None the less, far as horses ;adapting, with lot periods of being stalled, as in everything, reasearch moves on, and I just attended a very good lecture this weekend, by Dr Sid Gustavson, among many other presentations over the weekend.
He is a vet that speciALizes in equine behavior, and teaches ethical veterinary care , and ethical care of horses ,at Vet Universities
I heard him speak before, and he is excellent.
He states that horses have great ability to adapt, but we must not exceed their ability to do so.
Horses depend on the ability to move almost constantly, for their mental, gut and hoof health.
Interdependence exists between horse health and locomotion. Deprivations of abundant daily locomotion are the most common underlying cause of infirmity and fragility in competition horses. Metabolic, pulmonary, circulatory, digestive, musculoskeletal and behavioral are all dependant on abundant daily locomotion
Sure, horses get to like their stalls, as they are creatures of habit. Does not mean stalling a horse is in his best interest, esp done for extended periods
Even those PMU mares t, that stood on line, in the barn, wearing urine collection harness, and by law , had to be turned out once a week, would be standing at the gate, waiting to go back in. Sid Gustafson Equine Behavior instructor - Expert with University of Guelph | ExpertFile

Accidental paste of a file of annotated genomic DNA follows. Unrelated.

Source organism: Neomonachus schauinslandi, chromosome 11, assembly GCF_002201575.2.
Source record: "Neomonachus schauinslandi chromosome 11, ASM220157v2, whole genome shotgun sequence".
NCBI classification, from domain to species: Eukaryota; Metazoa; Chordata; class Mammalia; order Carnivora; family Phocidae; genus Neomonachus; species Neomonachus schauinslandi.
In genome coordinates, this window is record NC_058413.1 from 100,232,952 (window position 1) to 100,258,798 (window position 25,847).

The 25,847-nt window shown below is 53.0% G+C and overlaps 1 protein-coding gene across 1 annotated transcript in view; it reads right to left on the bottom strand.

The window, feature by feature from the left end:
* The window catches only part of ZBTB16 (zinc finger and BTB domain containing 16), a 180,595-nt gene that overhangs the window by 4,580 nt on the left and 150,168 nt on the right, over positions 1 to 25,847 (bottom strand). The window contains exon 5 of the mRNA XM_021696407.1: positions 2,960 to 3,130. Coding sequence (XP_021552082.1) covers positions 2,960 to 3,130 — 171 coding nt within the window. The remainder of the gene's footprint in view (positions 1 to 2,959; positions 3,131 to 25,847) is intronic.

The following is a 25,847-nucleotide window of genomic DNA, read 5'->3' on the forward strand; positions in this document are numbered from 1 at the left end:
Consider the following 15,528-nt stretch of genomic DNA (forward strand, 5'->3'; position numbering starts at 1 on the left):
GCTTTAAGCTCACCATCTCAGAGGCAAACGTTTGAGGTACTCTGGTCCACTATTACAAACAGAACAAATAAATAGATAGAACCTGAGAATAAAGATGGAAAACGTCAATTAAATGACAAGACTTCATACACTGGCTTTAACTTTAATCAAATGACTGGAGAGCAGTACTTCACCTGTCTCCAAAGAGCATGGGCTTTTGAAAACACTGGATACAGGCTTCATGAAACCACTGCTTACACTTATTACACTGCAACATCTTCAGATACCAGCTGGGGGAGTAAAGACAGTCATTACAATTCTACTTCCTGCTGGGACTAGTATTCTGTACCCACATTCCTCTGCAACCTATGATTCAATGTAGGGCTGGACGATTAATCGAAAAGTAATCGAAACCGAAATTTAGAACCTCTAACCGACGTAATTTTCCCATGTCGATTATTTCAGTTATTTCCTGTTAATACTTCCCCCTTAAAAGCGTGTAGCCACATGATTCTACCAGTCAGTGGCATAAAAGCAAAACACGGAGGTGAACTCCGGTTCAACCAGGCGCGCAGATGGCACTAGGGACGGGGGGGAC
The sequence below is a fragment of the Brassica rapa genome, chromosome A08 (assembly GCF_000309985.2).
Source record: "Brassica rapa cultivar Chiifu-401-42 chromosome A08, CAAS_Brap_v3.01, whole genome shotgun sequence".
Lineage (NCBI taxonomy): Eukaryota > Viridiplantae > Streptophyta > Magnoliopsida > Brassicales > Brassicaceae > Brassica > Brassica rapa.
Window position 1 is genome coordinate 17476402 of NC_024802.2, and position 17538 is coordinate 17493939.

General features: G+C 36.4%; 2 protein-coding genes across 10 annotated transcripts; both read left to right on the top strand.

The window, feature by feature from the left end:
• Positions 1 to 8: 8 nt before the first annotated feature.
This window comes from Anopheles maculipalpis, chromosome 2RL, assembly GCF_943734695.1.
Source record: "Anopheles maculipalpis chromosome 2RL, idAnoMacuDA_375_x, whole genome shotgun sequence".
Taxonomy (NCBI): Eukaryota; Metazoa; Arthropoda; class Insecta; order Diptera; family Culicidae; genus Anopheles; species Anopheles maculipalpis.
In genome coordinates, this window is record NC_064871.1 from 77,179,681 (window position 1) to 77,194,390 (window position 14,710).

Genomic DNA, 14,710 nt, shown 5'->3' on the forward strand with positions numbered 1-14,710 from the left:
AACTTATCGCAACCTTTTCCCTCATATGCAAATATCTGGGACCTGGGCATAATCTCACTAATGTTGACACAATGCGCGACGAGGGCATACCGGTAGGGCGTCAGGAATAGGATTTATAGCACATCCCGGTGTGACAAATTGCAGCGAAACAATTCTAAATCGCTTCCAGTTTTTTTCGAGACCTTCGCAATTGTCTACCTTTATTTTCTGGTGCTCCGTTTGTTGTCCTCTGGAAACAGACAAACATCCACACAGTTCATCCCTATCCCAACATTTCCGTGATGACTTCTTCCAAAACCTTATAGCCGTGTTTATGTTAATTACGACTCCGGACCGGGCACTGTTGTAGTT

Dr. Sid Gustafson (Montana) E-mail Print PDF
Ethical Veterinary Care of the Competition Horse
Ethical veterinary care supports the horse's best welfare interests, as well as the safety of horse and rider. Horses evolved as social grazers of the plains, moving and grazing in a mutually connected and communicative fashion on a near-constant basis. Contemporary equine health and prosperity remains dependent on providing an acceptable degree of this continual movement, foraging, and socialization that sustain equine health and soundness of wind and limb. When horses are confined and stabled to fulfill convenience and performance interests, the horse's natural preferences need be re-created to a suitable degree to avoid exceeding the physical and behavioural adaptability of the competition horse.
Sid Gustafson is the equine behaviour educator at the University of Guelph. In addition to teaching, he practices veterinary medicine in Bozeman, Montana.
Dr. Gustafson graduated from Washington State University with a Doctor of Veterinary Medicine (DVM) degree to specialize in equine sports medicine. His subsequent concern for the mental and physical health challenges that stabling and confinement created for horses led him to the study and practice of equine behaviour. He writes for the New York Times, represents the health and welfare of racehorses across America, and is the author of Horses They Rode, High Plains Novel of the Year in 2007. His most recent non-fiction is Horse Behaviour, Alberta Horse Industry - Dr. Sid Gustafson (Montana)